Jean H. Toal

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Jean Hoefer Toal
Chief Justice of South Carolina
In office
March 23, 2000[1] – December 31, 2015
Preceded by Ernest A. Finney, Jr.
Succeeded by Costa Pleicones
Associate Justice of the South Carolina Supreme Court
In office
March 17, 1988 – March 23, 2000
Preceded by George Gregory, Jr.
Succeeded by Costa Pleicones
Personal details
Born (1943-08-11) August 11, 1943 (age 73)
Columbia, South Carolina, U.S.
Alma mater Agnes Scott College
University of South Carolina School of Law

Jean Hoefer Toal (born August 11, 1943) is a former Chief Justice of the Supreme Court of South Carolina. Toal is the first woman and the first Roman Catholic to serve as Chief Justice.

Toal graduated from Agnes Scott College in 1965 and the University of South Carolina School of Law in 1968, where she was Managing Editor of the South Carolina Law Review. As a lawyer, she argued before the United States Supreme Court on behalf of the Catawba Nation. She represented Richland County as a Democrat in the South Carolina House of Representatives for 13 years before being elected to the South Carolina Supreme Court in 1988 and sworn in on March 17, 1988,[2] the first woman elected to this position.[3] She was reelected over Tom Ervin in 1996.[4]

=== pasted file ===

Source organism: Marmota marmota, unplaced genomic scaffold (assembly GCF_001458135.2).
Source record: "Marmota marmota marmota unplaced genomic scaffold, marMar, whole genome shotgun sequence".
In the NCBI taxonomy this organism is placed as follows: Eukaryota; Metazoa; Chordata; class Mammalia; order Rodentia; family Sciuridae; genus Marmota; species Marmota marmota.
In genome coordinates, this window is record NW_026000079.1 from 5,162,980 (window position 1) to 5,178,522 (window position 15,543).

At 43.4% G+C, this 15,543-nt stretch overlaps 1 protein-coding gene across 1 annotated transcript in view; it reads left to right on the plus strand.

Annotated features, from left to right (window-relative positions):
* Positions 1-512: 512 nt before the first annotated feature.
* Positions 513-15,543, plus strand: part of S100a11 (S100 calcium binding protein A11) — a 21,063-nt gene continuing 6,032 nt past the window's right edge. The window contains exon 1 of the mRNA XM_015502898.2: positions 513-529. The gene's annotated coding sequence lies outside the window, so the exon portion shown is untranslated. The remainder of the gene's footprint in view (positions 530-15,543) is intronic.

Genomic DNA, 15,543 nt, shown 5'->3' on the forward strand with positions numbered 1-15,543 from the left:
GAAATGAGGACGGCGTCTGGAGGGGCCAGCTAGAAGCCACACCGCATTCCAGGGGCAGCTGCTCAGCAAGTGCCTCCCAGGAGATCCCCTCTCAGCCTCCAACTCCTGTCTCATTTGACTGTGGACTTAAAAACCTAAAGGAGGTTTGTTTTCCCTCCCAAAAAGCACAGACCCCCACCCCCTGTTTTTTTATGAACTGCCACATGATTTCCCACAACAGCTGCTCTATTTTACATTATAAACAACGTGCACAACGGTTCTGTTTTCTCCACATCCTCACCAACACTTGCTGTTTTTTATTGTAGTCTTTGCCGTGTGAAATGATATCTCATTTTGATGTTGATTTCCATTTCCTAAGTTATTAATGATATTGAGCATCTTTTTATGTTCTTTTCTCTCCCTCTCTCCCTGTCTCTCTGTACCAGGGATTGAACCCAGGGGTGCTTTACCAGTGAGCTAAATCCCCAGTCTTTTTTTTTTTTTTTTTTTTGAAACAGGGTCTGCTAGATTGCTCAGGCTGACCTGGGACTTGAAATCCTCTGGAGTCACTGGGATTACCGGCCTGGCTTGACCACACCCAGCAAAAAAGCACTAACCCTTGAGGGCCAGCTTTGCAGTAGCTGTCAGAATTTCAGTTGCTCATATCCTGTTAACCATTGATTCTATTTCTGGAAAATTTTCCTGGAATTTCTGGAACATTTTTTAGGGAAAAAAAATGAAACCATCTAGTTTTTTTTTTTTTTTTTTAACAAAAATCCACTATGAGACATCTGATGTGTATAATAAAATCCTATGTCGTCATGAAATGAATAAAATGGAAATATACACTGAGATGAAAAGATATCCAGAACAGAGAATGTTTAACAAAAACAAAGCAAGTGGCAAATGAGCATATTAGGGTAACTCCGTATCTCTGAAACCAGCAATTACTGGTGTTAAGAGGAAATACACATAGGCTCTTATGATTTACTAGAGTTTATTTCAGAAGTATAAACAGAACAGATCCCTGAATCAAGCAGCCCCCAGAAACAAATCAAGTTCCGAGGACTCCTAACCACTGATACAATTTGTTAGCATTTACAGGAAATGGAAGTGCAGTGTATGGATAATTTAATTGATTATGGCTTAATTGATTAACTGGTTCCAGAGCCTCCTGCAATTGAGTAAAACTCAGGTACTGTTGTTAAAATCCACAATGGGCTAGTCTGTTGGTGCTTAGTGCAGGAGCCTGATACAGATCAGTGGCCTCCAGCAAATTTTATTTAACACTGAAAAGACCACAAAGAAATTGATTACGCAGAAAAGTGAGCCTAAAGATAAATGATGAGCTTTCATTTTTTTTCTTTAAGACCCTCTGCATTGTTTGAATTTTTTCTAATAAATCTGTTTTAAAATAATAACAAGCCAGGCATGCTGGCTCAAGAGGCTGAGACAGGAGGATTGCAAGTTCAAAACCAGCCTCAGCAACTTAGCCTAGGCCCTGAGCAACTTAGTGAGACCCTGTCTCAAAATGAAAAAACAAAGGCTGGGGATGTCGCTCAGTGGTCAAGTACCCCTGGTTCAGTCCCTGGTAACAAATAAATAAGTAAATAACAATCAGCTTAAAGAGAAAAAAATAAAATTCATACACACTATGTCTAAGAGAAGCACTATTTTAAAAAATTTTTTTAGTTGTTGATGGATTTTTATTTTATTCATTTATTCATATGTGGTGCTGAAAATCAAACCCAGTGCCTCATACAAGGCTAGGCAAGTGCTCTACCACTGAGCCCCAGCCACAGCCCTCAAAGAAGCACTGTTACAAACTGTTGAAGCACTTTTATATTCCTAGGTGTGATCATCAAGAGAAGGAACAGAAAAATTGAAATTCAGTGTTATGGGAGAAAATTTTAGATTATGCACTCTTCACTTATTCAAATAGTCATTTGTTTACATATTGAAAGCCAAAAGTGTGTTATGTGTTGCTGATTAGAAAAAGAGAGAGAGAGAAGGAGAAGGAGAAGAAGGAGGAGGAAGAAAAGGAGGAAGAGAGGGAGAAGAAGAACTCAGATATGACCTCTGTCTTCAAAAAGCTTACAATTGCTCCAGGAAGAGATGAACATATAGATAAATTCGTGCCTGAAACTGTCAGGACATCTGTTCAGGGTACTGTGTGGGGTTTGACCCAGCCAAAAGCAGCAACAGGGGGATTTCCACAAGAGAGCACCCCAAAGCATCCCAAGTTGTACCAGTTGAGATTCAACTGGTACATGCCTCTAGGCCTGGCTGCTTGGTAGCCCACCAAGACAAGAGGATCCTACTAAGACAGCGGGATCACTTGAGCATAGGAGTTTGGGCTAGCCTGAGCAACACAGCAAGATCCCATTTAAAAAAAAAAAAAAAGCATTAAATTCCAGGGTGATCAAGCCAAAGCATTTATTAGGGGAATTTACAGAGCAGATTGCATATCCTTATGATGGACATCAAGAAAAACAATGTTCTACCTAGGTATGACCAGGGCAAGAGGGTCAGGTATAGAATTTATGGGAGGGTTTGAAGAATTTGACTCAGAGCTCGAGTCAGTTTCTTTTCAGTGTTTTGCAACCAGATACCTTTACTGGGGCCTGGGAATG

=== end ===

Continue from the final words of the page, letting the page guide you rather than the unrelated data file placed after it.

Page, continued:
Toal was elected Chief Justice in 2000, and served until December 31, 2015, after reaching the mandatory retirement age for judges in South Carolina. She served as the President of the Conference of Chief Justices from July 2007–July 2008.[5]

Toal is also the subject of "Madame Chief Justice" which is a collection of essays about Toal which spans her career.[6]


  1. ^ "Chief Justice Jean Hoefer Toal". South Carolina Judicial Department. Retrieved 9 September 2012. 
  2. ^ "First woman justice sworn in". Herald-Journal. Spartanburg, South Carolina. March 18, 1988. pp. B4. Retrieved December 1, 2014. 
  3. ^ Toal aims to be state's first female chief justice
  4. ^
  5. ^ "CONFERENCE OF CHIEF JUSTICES CHAIRMEN AND PRESIDENTS 1949-1950 to present". Past Presidents. Conference of Chief Justices. July 2014. Retrieved December 30, 2015. 
  6. ^ "Jean Toal: Lawyer, legislator, chief justice – mentor". thestate. Retrieved 2015-12-31. 

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